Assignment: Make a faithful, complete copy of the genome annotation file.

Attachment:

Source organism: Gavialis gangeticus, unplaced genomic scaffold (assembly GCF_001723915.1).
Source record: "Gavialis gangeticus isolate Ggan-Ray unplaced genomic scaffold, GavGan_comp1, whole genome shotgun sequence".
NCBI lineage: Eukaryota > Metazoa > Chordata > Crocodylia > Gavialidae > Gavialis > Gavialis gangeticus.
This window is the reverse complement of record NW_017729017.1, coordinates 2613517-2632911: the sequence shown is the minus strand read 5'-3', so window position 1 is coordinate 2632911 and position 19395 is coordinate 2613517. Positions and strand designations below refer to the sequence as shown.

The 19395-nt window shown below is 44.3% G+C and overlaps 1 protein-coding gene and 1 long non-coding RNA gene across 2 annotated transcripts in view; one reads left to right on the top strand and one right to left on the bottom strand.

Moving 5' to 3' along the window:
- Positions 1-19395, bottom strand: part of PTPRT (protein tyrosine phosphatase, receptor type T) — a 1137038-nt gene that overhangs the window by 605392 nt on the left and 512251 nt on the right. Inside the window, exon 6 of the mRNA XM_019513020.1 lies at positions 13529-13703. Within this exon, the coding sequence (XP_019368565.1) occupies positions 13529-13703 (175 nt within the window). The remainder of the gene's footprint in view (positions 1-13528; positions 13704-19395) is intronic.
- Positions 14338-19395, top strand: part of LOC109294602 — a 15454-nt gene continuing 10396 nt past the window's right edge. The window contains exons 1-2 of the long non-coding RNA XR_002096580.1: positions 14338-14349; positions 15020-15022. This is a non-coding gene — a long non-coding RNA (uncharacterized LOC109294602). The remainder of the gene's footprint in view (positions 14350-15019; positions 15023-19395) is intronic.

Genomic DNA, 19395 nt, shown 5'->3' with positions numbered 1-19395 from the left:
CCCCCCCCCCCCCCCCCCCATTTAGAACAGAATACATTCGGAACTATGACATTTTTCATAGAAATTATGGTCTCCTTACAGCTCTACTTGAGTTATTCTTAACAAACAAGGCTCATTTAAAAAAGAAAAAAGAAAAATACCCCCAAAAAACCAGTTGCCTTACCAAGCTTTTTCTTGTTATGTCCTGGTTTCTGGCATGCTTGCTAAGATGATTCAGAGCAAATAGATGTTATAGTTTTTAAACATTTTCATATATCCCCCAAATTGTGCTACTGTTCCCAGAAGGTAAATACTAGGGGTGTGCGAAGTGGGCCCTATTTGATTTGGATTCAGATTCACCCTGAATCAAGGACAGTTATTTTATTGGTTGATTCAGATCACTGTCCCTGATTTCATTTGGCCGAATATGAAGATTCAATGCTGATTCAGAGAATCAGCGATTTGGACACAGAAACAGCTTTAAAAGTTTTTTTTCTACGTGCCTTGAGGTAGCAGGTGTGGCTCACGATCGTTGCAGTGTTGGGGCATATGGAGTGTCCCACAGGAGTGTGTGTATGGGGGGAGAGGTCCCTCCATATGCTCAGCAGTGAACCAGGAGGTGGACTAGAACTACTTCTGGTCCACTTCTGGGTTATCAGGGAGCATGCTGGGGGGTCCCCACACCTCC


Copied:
Source organism: Gavialis gangeticus, unplaced genomic scaffold (assembly GCF_001723915.1).
Source record: "Gavialis gangeticus isolate Ggan-Ray unplaced genomic scaffold, GavGan_comp1, whole genome shotgun sequence".
NCBI lineage: Eukaryota > Metazoa > Chordata > Crocodylia > Gavialidae > Gavialis > Gavialis gangeticus.
This window is the reverse complement of record NW_017729017.1, coordinates 2613517-2632911: the sequence shown is the minus strand read 5'-3', so window position 1 is coordinate 2632911 and position 19395 is coordinate 2613517. Positions and strand designations below refer to the sequence as shown.

The 19395-nt window shown below is 44.3% G+C and overlaps 1 protein-coding gene and 1 long non-coding RNA gene across 2 annotated transcripts in view; one reads left to right on the top strand and one right to left on the bottom strand.

Moving 5' to 3' along the window:
- Positions 1-19395, bottom strand: part of PTPRT (protein tyrosine phosphatase, receptor type T) — a 1137038-nt gene that overhangs the window by 605392 nt on the left and 512251 nt on the right. Inside the window, exon 6 of the mRNA XM_019513020.1 lies at positions 13529-13703. Within this exon, the coding sequence (XP_019368565.1) occupies positions 13529-13703 (175 nt within the window). The remainder of the gene's footprint in view (positions 1-13528; positions 13704-19395) is intronic.
- Positions 14338-19395, top strand: part of LOC109294602 — a 15454-nt gene continuing 10396 nt past the window's right edge. The window contains exons 1-2 of the long non-coding RNA XR_002096580.1: positions 14338-14349; positions 15020-15022. This is a non-coding gene — a long non-coding RNA (uncharacterized LOC109294602). The remainder of the gene's footprint in view (positions 14350-15019; positions 15023-19395) is intronic.

Genomic DNA, 19395 nt, shown 5'->3' with positions numbered 1-19395 from the left:
CCCCCCCCCCCCCCCCCCCATTTAGAACAGAATACATTCGGAACTATGACATTTTTCATAGAAATTATGGTCTCCTTACAGCTCTACTTGAGTTATTCTTAACAAACAAGGCTCATTTAAAAAAGAAAAAAGAAAAATACCCCCAAAAAACCAGTTGCCTTACCAAGCTTTTTCTTGTTATGTCCTGGTTTCTGGCATGCTTGCTAAGATGATTCAGAGCAAATAGATGTTATAGTTTTTAAACATTTTCATATATCCCCCAAATTGTGCTACTGTTCCCAGAAGGTAAATACTAGGGGTGTGCGAAGTGGGCCCTATTTGATTTGGATTCAGATTCACCCTGAATCAAGGACAGTTATTTTATTGGTTGATTCAGATCACTGTCCCTGATTTCATTTGGCCGAATATGAAGATTCAATGCTGATTCAGAGAATCAGCGATTTGGACACAGAAACAGCTTTAAAAGTTTTTTTTCTACGTGCCTTGAGGTAGCAGGTGTGGCTCACGATCGTTGCAGTGTTGGGGCATATGGAGTGTCCCACAGGAGTGTGTGTATGGGGGGAGAGGTCCCTCCATATGCTCAGCAGTGAACCAGGAGGTGGACTAGAACTACTTCTGGTCCACTTCTGGGTTATCAGGGAGCATGCTGGGGGGTCCCCACACCTCC